I simply can’t work out how and why this is failing. Incidentally when it does fail neither the Pi or Uno hang completely, tasks which each is supposed to do keep running but the I2C does not.

Key elements of Pi code (usinf C and the BCM2835 library):

if (!bcm2835_i2c_begin()){
        printf("BCM  I2C begin fail. Are you sudo");
 }

 bcm2835_i2c_setSlaveAddress(SlaveI2CAddresses[SlaveID]);
 bcm2835_i2c_setClockDivider(BCM2835_I2C_CLOCK_DIVIDER_626);

uint8_t data = bcm2835_i2c_write(MessageToAtmega, 32);// data gives a 0,1,2 or 4 dependning on if I2C  write works or fails according to some condition, MessageToAtmega is a 32 byte array of data we want to send down
bcm2835_delayMicroseconds(250);
uint8_t data2 = bcm2835_i2c_read(AtmegasReply, 32);// data2 gives a 0,1,2 or 4 dependning on if I2C  read works or fails according to some condition, AtemagsReply is a 32 byte array which this function will fill with upcoming data bytes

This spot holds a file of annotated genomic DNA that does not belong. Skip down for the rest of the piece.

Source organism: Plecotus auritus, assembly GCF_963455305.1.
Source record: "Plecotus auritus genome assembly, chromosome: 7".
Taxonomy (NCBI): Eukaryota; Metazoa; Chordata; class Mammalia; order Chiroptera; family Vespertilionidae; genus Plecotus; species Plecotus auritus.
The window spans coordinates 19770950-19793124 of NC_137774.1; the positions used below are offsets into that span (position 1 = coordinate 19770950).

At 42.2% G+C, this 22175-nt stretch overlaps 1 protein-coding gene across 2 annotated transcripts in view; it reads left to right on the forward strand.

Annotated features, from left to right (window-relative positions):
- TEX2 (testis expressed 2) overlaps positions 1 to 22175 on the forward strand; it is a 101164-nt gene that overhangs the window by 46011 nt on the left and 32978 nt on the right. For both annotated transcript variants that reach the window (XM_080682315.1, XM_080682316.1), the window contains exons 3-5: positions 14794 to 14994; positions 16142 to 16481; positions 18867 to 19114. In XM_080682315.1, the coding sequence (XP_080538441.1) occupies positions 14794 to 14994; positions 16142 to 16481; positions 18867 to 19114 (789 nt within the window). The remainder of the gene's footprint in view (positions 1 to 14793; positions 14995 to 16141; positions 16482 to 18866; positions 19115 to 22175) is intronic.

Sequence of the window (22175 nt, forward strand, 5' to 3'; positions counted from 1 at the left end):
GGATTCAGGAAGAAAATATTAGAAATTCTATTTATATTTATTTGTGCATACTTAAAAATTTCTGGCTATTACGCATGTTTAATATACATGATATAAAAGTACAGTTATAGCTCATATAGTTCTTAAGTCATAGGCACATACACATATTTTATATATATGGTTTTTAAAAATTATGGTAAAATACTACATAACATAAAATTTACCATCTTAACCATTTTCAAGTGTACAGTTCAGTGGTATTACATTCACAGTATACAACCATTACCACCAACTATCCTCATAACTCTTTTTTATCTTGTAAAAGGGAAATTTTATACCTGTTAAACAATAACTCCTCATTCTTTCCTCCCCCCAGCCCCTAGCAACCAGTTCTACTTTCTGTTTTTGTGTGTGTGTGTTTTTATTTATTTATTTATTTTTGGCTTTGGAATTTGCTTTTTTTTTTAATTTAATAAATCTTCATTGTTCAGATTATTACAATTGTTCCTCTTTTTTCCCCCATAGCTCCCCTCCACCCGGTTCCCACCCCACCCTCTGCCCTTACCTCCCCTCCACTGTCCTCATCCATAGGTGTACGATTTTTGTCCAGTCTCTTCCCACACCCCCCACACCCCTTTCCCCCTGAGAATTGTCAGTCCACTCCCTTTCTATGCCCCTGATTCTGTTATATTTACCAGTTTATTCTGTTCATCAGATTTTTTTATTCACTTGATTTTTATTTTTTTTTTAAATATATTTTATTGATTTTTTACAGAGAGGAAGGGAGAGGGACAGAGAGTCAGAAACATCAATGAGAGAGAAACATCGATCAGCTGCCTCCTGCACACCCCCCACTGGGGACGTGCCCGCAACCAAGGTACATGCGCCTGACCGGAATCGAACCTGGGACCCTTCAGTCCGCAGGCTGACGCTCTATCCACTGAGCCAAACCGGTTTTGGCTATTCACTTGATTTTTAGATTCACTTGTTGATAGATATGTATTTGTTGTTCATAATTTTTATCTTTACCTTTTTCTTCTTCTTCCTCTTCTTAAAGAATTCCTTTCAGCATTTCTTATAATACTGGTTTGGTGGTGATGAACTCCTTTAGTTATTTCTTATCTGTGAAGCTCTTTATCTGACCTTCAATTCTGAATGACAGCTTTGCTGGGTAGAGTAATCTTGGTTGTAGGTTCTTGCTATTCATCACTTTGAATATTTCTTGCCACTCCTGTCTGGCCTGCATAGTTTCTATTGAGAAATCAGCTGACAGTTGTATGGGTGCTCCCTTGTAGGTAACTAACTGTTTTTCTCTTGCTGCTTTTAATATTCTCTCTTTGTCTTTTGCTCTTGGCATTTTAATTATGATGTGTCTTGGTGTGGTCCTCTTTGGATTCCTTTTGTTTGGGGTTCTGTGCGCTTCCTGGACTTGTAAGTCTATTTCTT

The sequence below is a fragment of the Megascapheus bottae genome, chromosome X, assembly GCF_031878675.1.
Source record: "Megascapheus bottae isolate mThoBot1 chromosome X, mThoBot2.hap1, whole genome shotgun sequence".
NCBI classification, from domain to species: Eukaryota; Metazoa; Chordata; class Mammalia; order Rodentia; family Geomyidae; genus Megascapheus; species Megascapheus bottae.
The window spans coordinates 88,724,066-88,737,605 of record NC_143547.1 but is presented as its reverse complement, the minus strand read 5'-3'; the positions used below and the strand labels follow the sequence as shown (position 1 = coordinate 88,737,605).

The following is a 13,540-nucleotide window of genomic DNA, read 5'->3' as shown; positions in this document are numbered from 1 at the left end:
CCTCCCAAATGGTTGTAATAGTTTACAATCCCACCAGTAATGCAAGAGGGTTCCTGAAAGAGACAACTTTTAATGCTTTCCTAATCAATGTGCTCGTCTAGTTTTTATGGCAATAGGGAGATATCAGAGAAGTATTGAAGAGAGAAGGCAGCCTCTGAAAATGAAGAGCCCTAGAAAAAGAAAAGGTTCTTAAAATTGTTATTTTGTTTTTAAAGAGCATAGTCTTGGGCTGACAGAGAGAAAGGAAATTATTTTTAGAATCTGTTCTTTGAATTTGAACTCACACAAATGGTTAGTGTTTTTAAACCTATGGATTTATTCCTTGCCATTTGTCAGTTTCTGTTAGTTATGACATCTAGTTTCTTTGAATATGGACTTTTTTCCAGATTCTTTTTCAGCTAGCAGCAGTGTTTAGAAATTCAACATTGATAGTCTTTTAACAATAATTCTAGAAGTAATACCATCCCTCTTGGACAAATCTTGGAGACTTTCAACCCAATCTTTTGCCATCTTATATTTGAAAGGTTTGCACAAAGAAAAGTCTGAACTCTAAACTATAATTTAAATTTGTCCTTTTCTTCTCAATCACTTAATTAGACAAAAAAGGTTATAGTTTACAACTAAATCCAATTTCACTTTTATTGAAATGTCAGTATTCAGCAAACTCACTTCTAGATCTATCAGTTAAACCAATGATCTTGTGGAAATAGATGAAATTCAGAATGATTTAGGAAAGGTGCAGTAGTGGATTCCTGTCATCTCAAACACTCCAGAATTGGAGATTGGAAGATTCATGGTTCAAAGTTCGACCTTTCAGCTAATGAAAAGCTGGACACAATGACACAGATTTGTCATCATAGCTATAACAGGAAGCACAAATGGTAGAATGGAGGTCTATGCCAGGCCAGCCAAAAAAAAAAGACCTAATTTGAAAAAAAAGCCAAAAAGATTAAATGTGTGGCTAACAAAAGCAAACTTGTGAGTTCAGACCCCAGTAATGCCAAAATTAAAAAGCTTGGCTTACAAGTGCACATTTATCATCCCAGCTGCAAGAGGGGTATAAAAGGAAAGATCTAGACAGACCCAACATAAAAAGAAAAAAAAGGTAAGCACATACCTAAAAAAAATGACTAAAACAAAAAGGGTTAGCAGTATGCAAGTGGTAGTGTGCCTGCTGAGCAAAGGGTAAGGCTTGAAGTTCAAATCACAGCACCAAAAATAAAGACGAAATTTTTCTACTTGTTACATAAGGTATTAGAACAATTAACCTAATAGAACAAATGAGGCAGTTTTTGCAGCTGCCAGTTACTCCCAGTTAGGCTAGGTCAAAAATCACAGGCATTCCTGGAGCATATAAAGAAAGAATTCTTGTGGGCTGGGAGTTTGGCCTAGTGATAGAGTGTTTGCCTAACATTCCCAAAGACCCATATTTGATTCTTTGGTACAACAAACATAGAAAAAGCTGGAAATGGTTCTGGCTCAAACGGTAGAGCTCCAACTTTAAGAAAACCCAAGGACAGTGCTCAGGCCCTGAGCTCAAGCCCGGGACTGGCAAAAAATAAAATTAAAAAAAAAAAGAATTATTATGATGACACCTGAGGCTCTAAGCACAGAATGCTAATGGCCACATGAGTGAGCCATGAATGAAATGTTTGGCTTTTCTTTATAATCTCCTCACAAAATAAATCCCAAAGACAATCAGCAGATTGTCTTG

bcm2835_i2c_end();

//then run this code again a short while later and keep looping

If the I2C fails or gets corupt data upwards then, after the end of the section of code above, on the Pi I run

bcm2835_gpio_write(UnoResetPin, HIGH);
bcm2835_delay(5);
bcm2835_gpio_write(UnoResetPin, LOW);
bcm2835_delay(5);
bcm2835_i2c_end();
if (!bcm2835_i2c_begin()){
printf("BCM  I2C begin fail. Are you sudo");
}
bcm2835_i2c_setClockDivider(BCM2835_I2C_CLOCK_DIVIDER_626);
printf("!!atmega has been reset!!\n");
bcm2835_delay(35);

The uno runs code doing the following stuff, I’ve removed irrelevant functions from here so you can just see the I2C related stuff, if there are typos or mising semicolons below then they were just from copying key sections of code into this forum post and are not eros which exist in the actual code:

#include <Wire.h>
#define SLAVE_ADDRESS 0x13 
//this address does not conflict with anything else on the bus

#define Incoming_I2C_Length 32
#define Replying_I2C_Length 32